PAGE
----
Mays Cancer Center’s latest radiation therapy reduces treatment times, increases favorable outcomes for prostate cancer

Mays Cancer Center at UT Health San Antonio

Contact: Eileen Teves, 210-450-7239,

SAN ANTONIO (Sept. 22, 2023) – Mays Cancer Center, home to UT Health San Antonio MD Anderson Cancer Center, introduces the newest technology in treating prostate cancer. This innovative method is called stereotactic body radiation therapy (SBRT), a minimally invasive therapy using high amounts of radiation with millimeter precision to destroy tumors in the prostate.

Stereotactic body radiation therapy is a treatment for patients with low- to intermediate-risk prostate cancer. SBRT has been around for several years, using beams of energy to precisely target tumors while minimizing damage to healthy tissue. However, the latest method in treating prostate cancer has been available at Mays Cancer Center since May this year. The therapy is known to deliver faster and more efficient forms of radiation compared to conventional radiation treatment.

Past methods required 40 to 45 daily sessions, while the newer method reduces treatment sessions to five days. SBRT is outpatient, allowing the patient to drop in for appointments and avoid overnight stays.

“Having stereotactic body radiation therapy available for patients with prostate cancer means more access to care,” said Christien Kluwe, MD, PhD, radiation oncologist and assistant professor at Mays Cancer Center. “The treatment is less intrusive, and the recovery time is minimal. This technology is a game-changer for patients who need to travel to San Antonio. For loved ones, it means more time spent with family and less time worrying about treatment.”

Kluwe assesses a patient’s eligibility based on biopsy results, imaging scans and discussions with the patient. He develops a treatment plan and oversees sessions as they are performed. Before treatments begin, Kluwe injects a gel spacer between the prostate and rectum under local anesthesia. This gel further protects the rectum throughout treatment and dissolves within months.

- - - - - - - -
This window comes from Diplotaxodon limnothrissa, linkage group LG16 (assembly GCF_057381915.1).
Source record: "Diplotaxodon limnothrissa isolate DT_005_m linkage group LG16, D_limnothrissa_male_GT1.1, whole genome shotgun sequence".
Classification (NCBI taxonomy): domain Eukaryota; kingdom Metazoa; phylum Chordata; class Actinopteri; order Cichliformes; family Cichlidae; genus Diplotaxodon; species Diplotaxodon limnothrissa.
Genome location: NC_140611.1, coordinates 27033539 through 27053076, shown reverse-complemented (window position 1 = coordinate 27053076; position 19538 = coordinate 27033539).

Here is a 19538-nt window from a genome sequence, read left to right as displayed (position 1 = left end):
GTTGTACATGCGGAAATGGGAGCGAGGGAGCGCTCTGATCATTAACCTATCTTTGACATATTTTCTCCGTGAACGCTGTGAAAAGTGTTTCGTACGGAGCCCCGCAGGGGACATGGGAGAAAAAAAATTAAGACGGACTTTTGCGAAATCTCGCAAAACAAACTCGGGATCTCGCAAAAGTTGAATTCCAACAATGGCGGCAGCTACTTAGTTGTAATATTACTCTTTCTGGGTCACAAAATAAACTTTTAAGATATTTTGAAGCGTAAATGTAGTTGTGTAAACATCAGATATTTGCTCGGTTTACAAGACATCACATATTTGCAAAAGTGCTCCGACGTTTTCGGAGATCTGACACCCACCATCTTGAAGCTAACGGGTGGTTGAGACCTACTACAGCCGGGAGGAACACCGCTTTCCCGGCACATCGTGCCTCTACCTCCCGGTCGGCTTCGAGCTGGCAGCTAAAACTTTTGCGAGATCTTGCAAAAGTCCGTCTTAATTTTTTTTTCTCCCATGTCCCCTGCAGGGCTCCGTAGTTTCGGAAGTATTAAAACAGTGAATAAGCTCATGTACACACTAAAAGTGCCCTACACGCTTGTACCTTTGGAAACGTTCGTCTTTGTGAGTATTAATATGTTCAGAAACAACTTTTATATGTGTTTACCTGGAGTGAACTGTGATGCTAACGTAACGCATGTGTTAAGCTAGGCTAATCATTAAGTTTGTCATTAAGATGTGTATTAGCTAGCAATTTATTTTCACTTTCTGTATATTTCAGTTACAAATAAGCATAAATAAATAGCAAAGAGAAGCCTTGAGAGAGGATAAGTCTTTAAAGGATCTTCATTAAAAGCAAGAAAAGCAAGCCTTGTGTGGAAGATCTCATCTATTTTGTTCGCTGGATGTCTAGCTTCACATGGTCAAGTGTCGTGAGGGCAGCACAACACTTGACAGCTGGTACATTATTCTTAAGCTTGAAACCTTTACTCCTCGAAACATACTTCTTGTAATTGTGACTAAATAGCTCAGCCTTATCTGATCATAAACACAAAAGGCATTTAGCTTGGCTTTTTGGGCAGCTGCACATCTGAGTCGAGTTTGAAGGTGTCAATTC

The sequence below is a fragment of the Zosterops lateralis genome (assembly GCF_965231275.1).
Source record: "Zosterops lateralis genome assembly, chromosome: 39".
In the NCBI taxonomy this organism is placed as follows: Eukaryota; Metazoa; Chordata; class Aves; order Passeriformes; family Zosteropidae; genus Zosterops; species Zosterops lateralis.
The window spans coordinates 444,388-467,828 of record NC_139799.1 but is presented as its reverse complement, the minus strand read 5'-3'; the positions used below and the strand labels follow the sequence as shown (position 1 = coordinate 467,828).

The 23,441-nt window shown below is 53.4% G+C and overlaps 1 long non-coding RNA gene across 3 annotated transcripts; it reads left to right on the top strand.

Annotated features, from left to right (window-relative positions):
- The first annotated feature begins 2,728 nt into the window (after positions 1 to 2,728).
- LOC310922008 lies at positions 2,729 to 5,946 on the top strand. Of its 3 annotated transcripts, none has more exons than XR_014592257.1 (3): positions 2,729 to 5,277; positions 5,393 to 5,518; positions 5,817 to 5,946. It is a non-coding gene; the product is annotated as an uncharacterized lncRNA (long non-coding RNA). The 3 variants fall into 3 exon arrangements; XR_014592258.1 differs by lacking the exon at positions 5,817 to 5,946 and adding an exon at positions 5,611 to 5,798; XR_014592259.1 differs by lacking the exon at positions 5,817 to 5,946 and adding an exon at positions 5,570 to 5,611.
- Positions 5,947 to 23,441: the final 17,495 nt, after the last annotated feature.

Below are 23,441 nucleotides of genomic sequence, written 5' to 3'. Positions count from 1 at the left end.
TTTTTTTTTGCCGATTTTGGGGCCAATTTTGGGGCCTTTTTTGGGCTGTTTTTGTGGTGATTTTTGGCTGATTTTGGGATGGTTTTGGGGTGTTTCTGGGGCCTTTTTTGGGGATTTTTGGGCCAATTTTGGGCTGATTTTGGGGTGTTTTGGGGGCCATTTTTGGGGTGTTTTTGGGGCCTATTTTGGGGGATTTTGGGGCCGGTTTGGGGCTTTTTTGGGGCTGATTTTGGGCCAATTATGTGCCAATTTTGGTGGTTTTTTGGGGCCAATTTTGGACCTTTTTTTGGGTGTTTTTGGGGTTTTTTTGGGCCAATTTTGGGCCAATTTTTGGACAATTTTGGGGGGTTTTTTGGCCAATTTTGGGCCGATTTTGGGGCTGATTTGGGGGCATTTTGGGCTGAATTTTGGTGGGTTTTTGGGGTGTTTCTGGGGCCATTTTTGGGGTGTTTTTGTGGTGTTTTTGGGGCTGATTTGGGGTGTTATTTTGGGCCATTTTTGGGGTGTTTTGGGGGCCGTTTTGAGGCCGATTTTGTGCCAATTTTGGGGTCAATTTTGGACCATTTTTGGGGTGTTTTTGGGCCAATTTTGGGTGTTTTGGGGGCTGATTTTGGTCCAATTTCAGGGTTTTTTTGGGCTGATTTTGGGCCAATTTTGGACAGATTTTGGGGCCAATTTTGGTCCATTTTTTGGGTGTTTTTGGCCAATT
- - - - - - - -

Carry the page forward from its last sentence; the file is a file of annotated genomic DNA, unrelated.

According to the National Cancer Institute (NCI), prostate cancer is the most common cancer and the second leading cause of cancer death among men in the United States.  About one in eight men will be diagnosed with prostate cancer during his lifetime. Age is generally a risk factor in prostate cancer, and it is more likely to develop in men aged 65 and older.

September is National Prostate Cancer Awareness Month, a reminder to know the warning signs, the risks, and the importance of prostate cancer screenings. When recognizing the signs, experts say men may experience pain or a burning sensation during urination, problems controlling urination, blood in urine or lingering pain near lower back, hips or thighs that don’t go away.

Men with a strong family history of prostate cancer are recommended to speak to their primary care physician about screening for prostate cancer. Early screenings allow providers to find cancers early before they spread.

For more information on prostate cancer and stereotactic body radiation therapy, or to make an appointment, visit or call 210-450-1000.

The Mays Cancer Center, home to UT Health San Antonio MD Anderson Cancer Center, is one of only four National Cancer Institute-designated Cancer Centers in Texas. The Mays Cancer Center provides leading-edge cancer care, propels innovative cancer research and educates the next generation of leaders to end cancer in South Texas. To learn more, visit

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